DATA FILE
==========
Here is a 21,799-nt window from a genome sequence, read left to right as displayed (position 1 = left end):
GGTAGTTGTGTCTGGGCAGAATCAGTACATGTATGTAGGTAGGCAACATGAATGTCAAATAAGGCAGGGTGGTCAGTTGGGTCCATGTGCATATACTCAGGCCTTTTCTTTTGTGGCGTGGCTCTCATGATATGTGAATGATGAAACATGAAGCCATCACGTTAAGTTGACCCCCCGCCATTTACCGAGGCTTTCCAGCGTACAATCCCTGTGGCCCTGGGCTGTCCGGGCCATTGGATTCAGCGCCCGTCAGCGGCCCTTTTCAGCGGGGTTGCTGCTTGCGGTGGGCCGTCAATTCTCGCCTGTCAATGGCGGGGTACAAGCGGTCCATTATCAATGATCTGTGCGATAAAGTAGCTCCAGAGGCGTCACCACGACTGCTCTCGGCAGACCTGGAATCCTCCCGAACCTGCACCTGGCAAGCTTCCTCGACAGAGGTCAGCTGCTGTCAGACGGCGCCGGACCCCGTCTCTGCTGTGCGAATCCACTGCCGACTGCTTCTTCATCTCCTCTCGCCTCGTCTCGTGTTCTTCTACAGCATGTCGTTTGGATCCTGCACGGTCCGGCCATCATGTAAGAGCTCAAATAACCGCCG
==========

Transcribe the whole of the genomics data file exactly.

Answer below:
Here is a 21,799-nt window from a genome sequence, read left to right as displayed (position 1 = left end):
GGTAGTTGTGTCTGGGCAGAATCAGTACATGTATGTAGGTAGGCAACATGAATGTCAAATAAGGCAGGGTGGTCAGTTGGGTCCATGTGCATATACTCAGGCCTTTTCTTTTGTGGCGTGGCTCTCATGATATGTGAATGATGAAACATGAAGCCATCACGTTAAGTTGACCCCCCGCCATTTACCGAGGCTTTCCAGCGTACAATCCCTGTGGCCCTGGGCTGTCCGGGCCATTGGATTCAGCGCCCGTCAGCGGCCCTTTTCAGCGGGGTTGCTGCTTGCGGTGGGCCGTCAATTCTCGCCTGTCAATGGCGGGGTACAAGCGGTCCATTATCAATGATCTGTGCGATAAAGTAGCTCCAGAGGCGTCACCACGACTGCTCTCGGCAGACCTGGAATCCTCCCGAACCTGCACCTGGCAAGCTTCCTCGACAGAGGTCAGCTGCTGTCAGACGGCGCCGGACCCCGTCTCTGCTGTGCGAATCCACTGCCGACTGCTTCTTCATCTCCTCTCGCCTCGTCTCGTGTTCTTCTACAGCATGTCGTTTGGATCCTGCACGGTCCGGCCATCATGTAAGAGCTCAAATAACCGCCG